One of my more exciting hobbies is checking whether prescriptivists follow their own advice. Often, they don’t. For instance, a stunningly high proportion of people who criticise the passive voice use the passive voice themselves, even as they’re criticising it.
I’ve seen four of these in the last week or so (most if not all via Oliver Kamm).
First, in an article on LinkedIn, Bernard Marr writes:
While there’s nothing absolutely wrong about passive voice, it’s considered weak writing.
I’ve underlined Marr’s use of the passive voice. And I don’t think it’s weak – and nor are the other nine uses of the passive in that article.
Second, in a blog post, Nigel Dudley writes:
Organisations use the passive in their statements, particularly when they have been criticised and want to dodge responsibility.
True, the passive voice can be used to avoid mentioning who was responsible for something. But here, there’s nothing evasive about Dudley’s use of it. He’s talking in general, not about any particular instance of criticism. It’s a perfectly good turn of phrase.
He says that we should “doubt the integrity of those who use the passive a lot” – but I disagree, because he’s clearly sincere even though he uses the passive another six times in the post.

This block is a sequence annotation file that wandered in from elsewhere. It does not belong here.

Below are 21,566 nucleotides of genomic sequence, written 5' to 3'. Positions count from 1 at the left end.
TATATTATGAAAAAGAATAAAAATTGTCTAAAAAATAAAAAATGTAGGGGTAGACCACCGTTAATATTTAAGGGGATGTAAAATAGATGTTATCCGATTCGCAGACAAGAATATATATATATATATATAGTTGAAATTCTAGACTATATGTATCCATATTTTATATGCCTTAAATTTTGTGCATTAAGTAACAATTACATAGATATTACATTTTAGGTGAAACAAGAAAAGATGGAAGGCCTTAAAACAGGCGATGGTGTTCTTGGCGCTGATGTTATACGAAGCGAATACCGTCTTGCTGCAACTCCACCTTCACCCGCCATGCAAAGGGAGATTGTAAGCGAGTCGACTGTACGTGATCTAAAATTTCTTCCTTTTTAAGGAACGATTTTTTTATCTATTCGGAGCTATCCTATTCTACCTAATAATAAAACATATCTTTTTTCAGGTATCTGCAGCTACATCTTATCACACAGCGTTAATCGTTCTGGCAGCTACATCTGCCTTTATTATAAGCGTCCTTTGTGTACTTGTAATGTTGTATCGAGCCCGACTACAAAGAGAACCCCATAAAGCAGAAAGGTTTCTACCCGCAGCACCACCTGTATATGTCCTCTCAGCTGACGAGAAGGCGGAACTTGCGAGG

Third, and more shockingly, the Economist Style Guide’s entry on “passive” says:
Be direct. Use the active tense. A hit B describes the event more concisely than B was hit by A
Talking about the “active tense” or the “passive tense” is a howler: they’re voices, not tenses. Either can be used in any tense:
- A is hitting B; B is being hit by A
- A will hit B; B will be hit by A
- A had hit B; B had been hit by A
And while this entry doesn’t use the passive itself, the two immediately below it do:
Peer (as a noun) is one of those words beloved of sociologists and eagerly co-opted by journalists who want to make their prose seem more authoritative.
Per capita is the Latin for by heads; it is a term used by lawyers when distributing an inheritance among individuals…
The “per capita” example could have been written in the active with a tiny gain in concision (“…it is a term lawyers use when…”). But the “peer” one would have been awkward and in fact longer (“words beloved of sociologists and which journalists eagerly co-opt when they want…”).
Many other entries on the P page of the Economist guide use the passive – and use it well.
Fourth, and most spectacularly, Toby Young writes in the Spectator:
On the contrary, nearly all of Gove’s rules can be traced to George Orwell’s ‘Politics and the English Language’, an essay that’s generally regarded as the best guide to writing good English that has ever been produced. To give just one example, Orwell’s fourth rule is ‘Never use the passive where you can use the active’. Kamm singles this out for condemnation in his Times article, apparently unaware that it was first set out by the finest prose stylist of the 20th century.
There’s one final reason why it was sensible of Gove to set out these rudimentary principles. I’m absolutely certain that for every Oliver Kamm who bridles whenever these old–fashioned rules are observed, there are 10,000 Toby Youngs who feel almost physically assaulted when they’re ignored.